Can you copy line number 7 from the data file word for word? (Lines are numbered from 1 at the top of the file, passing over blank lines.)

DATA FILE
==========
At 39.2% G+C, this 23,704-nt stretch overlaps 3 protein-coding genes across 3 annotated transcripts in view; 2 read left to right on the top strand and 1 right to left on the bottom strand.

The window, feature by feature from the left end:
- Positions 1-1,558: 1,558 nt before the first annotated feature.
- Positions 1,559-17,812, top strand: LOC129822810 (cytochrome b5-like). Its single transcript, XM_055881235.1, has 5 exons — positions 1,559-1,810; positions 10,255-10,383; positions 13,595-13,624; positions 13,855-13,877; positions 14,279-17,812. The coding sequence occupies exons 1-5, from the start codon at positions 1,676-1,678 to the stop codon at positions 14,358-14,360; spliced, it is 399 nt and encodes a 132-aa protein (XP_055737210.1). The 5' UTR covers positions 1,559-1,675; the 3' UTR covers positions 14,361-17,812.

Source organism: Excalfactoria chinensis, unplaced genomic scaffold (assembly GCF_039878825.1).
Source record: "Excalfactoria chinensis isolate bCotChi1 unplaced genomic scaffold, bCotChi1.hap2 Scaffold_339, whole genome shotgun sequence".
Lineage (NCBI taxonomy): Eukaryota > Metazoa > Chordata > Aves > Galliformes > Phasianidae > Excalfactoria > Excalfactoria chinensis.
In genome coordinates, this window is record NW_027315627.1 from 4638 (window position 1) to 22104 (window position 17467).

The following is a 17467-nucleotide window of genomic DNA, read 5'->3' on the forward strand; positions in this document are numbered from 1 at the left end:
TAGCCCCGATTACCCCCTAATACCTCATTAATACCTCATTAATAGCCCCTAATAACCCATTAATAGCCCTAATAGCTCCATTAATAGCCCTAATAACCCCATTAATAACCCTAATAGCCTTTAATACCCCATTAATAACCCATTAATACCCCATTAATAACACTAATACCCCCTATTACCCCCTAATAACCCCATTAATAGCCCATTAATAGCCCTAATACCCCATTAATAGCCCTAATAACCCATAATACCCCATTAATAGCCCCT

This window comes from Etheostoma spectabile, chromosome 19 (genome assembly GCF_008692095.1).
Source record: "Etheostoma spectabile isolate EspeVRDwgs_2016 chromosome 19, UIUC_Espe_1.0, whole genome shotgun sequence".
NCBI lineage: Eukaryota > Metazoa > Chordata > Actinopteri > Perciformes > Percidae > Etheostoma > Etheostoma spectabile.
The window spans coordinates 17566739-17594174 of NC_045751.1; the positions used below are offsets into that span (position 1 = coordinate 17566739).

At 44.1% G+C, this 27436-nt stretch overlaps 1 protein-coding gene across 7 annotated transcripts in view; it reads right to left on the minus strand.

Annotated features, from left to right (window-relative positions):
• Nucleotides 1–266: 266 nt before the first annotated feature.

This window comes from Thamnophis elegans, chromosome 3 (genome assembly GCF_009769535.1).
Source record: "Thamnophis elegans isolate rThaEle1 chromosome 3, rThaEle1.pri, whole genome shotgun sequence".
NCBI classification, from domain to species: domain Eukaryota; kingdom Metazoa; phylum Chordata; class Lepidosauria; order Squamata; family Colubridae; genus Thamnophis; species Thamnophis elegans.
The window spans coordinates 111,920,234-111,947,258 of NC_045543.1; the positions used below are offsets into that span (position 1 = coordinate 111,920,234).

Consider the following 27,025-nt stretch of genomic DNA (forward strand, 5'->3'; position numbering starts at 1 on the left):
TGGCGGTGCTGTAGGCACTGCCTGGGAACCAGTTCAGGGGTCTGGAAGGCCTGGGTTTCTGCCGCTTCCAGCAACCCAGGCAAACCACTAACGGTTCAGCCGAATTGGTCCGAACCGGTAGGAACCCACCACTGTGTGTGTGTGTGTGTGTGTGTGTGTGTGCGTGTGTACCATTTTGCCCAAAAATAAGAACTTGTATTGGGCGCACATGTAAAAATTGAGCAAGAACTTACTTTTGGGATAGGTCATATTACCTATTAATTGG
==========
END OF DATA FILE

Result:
Lineage (NCBI taxonomy): Eukaryota > Metazoa > Chordata > Aves > Galliformes > Phasianidae > Excalfactoria > Excalfactoria chinensis.